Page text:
While the story is a huge chunk of the game, the other major piece is the combat. Introduced slightly at the end of the prologue, the fighting system is the connective tissue that keeps the story together. At its core, it’s nothing special; button mashing and dodging. But combined with up to four equipped special skill attacks learned throughout play, the combat mechanics allow you to customize how you play. Starting with just Adol, you’ll begin to find castaways to join the party, each with their own weapons and strengths, in more than just unique attacks and skills. Every character has either a slash, hit or shoot type of attack. Certain monsters have a weakness to one of the three, and this encourages playing with different characters to maximize the damage output. When using this system, you can break enemies to allow all types of attacks to deal massive damage against them. You can also gain other tactical advantages, like a bullet time that activates when you perform a perfectly timed dodge, or a quick block button that gives you 100% critical hit chance attacks for a short time.

Even with such an impressive story and standout combat, Ys VIII’s biggest strength is the audio design. While not present during every single story scene, every character you meet has a voice, and the performances are on point. Composers Hayato Sonoda and Takahiro Unisuga tie everything together by capturing the essence of the mood and environments in an audible display of genius.

Sadly, no game is perfect, as there are some flaws. Visually, the game is a mixed bag. While the character and monster models are detailed and fairly unique, the environments look very bland. There's little in the way of color or detail that differentiates areas like biomes, which often makes the land hard to navigate. It’s also slightly jarring to have such unique assets built only to place and interact with them on sets that have such a generic feel. Thankfully this can be forgiven, as the size and scope of areas never get too burdened by these limitations. There’s enough difference in the island sections on a grand scale to make your way around, even if in the small scale in can be hard to traverse at times.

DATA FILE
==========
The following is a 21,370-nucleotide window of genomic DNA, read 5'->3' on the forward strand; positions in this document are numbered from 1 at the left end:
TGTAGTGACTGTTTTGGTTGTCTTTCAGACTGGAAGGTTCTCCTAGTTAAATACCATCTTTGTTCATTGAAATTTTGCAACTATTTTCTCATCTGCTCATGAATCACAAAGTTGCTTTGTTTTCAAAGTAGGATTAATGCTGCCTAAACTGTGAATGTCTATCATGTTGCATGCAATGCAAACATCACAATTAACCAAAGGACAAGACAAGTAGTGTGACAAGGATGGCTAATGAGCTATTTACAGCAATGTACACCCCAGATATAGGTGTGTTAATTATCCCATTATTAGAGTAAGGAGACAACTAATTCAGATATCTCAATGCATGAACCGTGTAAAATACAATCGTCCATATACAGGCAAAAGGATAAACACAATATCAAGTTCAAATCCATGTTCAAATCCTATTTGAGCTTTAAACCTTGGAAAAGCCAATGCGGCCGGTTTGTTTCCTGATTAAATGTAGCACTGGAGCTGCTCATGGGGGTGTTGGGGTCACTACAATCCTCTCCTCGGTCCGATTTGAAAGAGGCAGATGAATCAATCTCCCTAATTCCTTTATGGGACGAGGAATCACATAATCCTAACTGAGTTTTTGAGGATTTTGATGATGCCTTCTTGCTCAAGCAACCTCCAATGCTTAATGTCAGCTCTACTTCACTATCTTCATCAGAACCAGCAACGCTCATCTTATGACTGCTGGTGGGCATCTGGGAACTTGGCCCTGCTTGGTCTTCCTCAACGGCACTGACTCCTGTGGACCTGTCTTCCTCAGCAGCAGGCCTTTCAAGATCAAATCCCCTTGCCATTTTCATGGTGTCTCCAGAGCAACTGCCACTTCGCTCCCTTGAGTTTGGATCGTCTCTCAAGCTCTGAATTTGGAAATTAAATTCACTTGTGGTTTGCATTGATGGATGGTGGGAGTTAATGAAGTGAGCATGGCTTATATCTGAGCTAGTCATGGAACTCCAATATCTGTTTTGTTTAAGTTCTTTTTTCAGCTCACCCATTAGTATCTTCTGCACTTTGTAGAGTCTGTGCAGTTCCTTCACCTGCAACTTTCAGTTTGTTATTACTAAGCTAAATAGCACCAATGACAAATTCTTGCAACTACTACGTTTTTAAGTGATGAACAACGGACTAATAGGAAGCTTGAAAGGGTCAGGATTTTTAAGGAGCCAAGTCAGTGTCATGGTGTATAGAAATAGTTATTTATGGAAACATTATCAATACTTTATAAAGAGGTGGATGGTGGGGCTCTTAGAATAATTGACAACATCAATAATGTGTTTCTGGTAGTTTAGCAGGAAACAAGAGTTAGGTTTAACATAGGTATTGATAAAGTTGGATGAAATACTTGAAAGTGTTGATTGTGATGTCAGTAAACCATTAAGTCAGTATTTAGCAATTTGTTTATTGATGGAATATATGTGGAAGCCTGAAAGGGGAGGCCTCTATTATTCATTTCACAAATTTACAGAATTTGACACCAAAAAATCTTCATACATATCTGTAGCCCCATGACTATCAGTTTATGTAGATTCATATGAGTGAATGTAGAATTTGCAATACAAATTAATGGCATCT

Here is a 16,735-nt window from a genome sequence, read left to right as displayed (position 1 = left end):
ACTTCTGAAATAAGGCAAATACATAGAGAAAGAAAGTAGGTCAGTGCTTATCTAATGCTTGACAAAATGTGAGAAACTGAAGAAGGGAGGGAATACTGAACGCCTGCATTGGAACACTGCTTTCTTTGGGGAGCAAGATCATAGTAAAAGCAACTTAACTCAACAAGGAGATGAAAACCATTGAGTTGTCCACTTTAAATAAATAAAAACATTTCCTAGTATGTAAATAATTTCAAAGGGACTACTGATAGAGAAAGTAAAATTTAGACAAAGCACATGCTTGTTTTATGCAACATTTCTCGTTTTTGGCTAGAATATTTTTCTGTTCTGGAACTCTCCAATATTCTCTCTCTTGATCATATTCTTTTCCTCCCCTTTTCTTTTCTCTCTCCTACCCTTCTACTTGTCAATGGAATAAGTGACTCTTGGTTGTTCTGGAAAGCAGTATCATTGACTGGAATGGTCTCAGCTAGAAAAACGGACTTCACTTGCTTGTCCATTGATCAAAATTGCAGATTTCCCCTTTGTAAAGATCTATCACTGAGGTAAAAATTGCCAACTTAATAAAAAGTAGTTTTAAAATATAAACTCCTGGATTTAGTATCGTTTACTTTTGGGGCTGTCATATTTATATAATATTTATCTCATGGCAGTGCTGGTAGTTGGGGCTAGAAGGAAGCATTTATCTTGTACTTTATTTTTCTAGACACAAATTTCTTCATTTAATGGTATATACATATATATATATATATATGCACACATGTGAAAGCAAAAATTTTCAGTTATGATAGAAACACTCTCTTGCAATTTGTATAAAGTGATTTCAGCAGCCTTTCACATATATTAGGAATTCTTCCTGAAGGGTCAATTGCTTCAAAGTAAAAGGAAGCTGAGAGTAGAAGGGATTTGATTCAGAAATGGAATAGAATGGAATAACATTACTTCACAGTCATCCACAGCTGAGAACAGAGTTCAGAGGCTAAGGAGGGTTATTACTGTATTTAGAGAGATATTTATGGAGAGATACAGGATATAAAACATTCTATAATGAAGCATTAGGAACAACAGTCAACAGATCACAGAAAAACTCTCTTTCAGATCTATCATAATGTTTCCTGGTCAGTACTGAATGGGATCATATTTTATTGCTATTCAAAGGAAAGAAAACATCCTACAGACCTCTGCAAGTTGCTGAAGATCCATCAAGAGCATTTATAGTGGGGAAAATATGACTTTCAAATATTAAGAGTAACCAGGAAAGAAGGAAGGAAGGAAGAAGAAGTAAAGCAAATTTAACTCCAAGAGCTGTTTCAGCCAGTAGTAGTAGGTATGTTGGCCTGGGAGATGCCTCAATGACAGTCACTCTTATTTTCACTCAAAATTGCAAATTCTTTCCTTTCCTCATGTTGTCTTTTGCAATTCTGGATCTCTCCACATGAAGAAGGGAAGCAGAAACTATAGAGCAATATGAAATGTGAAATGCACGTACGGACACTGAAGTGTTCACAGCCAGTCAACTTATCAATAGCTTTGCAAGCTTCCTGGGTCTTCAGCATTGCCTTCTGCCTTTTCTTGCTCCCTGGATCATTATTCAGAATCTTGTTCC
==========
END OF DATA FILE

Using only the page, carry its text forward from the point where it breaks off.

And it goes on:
There are also a lot of mechanics, like fishing, crafting, resource collection, raids, beast hunts, and many more, that are introduced as the game goes on. While Ys VIII has a good pace overall and never overwhelms you, all these activities can pull the focus a bit thin at times. Also, despite the great story, Adol himself is a very bland character. While he's occasionally voiced, you only get to choose between two text options during the scenes without spoken words. While it’s clearly meant to help put you more in the story, it makes him a blank slate with no personality. In most other games he would be just a fine character, but here in this world that’s inhabited by such exceptional figures, he fades into the background in comparison.

When it comes down to it though, the flaws are just nitpicks, as Ys VIII: Lacrimosa of Dana is a game that put my two initial fears to rest. The game doesn’t dwell on Adol’s past adventures, and the world opens up naturally as you progress through it. The hype coming in was real, and while I expected a great game, I got a truly tremendous title that kept me engaged and desperate for more. The pace is on point, as the story and combat work well to keep things moving forward, but never rushing too quickly to leave you behind. The story is true artistry in motion, keeping things fresh and gripping even hours in, not afraid to take risks or introduce new things in ways that feel organic every single time. The Switch has found another great title, thanks to the port of Ys VIII: Lacrimosa of Dana, and I cannot recommend it highly enough. If you miss out on it, you’re doing a disservice to yourself - do not pass up on this game!